No matter how good your intentions are, what matters is how you are perceived. Here are a few key indicators you might want to avoid so you don’t step over from ambitious to arrogant and alienate your potential employer.
There’s a fine line between ambition and arrogance. This is especially true given both entail a strong belief in one’s own abilities. When it comes to the responses they provoke, however, that’s where the similarities end.
Ambition gets hired; arrogance gets fired!
Being ambitious takes work; arrogance is simple. In fact, it’s easy to come off as arrogant. Avoid these 10 behaviours so you don’t leave the impression of being a Class-A jerk people would rather avoid.
Drop names out of context.
The name-dropper is a character who frequents many local Chamber of Commerce mixers. Name-droppers are common in these scenarios. Completely unsolicited, they will jabber endlessly about who they know, who they met and who they pal around with and where they are going next week.
Avoid eye contact.
Arrogant people couldn’t care less about others. They’re only interested in themselves. The arrogant person will constantly be looking past you for someone else to talk to — someone they think will benefit them more than you.
Arrive late to meetings
Arrogant people think their time is more important than anybody else’s. Being late means nothing to them. Confident people are timely and quick to apologise when they’re off schedule.
Use condescending phrases and put-downs.
Some well-known business leaders have been known to put down others publicly. These particular leaders are supremely confident, but of course, they’ve crossed the line into arrogance. Arrogance can turn so many people off including a potential employer.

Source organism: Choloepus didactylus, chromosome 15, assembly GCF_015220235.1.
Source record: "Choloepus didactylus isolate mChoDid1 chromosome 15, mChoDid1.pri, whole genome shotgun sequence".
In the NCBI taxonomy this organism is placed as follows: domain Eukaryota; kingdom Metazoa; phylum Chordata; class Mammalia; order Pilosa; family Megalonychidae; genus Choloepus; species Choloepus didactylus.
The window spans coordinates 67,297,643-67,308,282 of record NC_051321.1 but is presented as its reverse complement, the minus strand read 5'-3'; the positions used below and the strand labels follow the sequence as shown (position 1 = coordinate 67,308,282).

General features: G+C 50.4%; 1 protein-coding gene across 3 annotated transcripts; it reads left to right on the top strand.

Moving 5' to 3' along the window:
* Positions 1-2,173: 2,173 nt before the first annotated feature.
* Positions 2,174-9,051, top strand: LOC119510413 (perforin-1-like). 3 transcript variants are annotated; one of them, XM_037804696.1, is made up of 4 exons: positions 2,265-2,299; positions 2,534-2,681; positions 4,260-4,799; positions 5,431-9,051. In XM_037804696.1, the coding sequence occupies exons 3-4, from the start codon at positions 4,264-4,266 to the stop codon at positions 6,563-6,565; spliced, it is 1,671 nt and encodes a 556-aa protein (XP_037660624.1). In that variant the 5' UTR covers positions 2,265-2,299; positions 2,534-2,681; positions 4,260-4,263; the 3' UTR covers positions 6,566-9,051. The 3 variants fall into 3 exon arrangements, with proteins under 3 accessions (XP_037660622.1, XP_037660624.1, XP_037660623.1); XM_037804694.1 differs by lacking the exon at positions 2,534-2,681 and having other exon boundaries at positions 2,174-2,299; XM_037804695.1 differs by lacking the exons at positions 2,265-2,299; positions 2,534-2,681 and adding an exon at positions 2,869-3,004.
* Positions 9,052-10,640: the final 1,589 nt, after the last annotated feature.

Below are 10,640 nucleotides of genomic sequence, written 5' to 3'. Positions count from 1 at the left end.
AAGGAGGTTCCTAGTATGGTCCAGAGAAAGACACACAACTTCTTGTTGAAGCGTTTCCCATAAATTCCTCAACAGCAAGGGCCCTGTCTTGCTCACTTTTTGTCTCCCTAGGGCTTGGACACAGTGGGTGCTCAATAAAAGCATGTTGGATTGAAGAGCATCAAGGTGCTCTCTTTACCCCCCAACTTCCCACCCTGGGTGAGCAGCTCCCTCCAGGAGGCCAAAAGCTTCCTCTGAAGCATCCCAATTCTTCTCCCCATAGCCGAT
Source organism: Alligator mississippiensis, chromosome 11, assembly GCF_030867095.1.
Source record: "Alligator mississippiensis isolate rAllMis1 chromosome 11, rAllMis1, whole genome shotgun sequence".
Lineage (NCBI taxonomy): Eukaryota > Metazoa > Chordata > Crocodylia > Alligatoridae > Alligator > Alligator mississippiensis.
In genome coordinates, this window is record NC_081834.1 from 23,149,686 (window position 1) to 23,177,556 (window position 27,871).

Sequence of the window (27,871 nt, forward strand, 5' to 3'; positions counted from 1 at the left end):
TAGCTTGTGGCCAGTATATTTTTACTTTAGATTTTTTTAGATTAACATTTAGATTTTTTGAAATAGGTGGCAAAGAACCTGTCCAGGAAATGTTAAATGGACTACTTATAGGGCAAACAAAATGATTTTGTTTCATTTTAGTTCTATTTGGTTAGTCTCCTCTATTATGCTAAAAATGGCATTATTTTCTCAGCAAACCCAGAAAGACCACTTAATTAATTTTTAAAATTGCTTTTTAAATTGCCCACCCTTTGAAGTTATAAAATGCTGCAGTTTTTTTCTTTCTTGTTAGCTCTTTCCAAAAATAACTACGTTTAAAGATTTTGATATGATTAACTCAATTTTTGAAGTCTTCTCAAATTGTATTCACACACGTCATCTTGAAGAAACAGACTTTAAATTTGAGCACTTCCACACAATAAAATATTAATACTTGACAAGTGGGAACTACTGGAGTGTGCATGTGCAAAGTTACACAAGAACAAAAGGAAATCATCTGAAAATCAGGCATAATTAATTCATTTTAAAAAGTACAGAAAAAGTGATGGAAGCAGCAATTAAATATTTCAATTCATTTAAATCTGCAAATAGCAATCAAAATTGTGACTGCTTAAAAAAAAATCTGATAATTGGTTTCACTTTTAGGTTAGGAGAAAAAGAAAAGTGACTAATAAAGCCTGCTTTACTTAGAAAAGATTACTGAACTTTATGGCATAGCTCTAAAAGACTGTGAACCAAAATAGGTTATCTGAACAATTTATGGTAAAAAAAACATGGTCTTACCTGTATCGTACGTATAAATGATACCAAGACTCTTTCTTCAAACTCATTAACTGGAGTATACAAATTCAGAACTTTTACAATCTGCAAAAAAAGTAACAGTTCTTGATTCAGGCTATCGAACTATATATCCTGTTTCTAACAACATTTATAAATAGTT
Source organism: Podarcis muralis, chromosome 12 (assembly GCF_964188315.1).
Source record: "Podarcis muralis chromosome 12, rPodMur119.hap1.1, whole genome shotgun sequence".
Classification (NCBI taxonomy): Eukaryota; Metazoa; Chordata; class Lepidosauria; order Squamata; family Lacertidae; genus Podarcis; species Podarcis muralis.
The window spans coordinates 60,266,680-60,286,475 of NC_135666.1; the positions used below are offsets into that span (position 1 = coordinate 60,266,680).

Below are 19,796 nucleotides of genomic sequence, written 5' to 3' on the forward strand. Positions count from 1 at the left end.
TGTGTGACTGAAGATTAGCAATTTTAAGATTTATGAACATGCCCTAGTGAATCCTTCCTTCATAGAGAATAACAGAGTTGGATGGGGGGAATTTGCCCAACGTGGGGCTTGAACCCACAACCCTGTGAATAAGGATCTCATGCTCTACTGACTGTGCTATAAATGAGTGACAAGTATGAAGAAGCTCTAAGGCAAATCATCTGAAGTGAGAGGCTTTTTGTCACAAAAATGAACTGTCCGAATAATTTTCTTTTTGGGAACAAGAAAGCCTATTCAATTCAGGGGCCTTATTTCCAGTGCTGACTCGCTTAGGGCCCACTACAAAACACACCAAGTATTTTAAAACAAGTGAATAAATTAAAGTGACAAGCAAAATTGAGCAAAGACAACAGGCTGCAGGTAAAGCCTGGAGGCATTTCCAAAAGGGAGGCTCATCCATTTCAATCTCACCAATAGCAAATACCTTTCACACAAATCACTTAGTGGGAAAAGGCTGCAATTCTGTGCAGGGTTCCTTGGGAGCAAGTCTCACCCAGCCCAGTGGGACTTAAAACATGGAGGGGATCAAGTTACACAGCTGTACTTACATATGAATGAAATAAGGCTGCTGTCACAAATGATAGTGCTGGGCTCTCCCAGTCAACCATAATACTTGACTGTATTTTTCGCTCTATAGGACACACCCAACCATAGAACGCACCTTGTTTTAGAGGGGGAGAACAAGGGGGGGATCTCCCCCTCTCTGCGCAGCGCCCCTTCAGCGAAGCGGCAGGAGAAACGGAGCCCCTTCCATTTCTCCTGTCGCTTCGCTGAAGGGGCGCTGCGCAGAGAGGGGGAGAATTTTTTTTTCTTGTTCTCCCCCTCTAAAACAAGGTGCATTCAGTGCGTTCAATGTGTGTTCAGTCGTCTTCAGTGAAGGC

Strut or swagger when you walk into a room.
The best way to describe arrogant body language is “dominating.” Examples include pointing a finger at someone’s chest, hands on hips or waving someone off with a flick of the finger. Confidence is open and less intimidating.
Since arrogant people are only concerned about themselves, they’re not really listening to you. Not only are they always on the lookout for someone else to talk to, they interrupt the conversation frequently.
Have an answer for everything.
Psychologists say that arrogance is a compensation for insecurities and weaknesses. An arrogant person will rarely say, “I don’t know the answer, but I’ll find out.” Confident people admit mistakes and learn something from those experiences.
Always one-up the other person.
When a person always tried to one-up everything that is said in the conversation this can get really very annoying. Ambitious and confident people don’t feel the need to brag. Their accomplishments do it for them.
Arrogant people can’t see the strengths in their competitors, and if they do, they seek to minimise those competitors by bad-mouthing them. This simply makes the arrogant person look rather small minded and stupid.
Blame someone else.
Arrogant people can’t ‘fess up to their own mistakes. They are too busy pointing the finger at others to realise they are the ones at fault.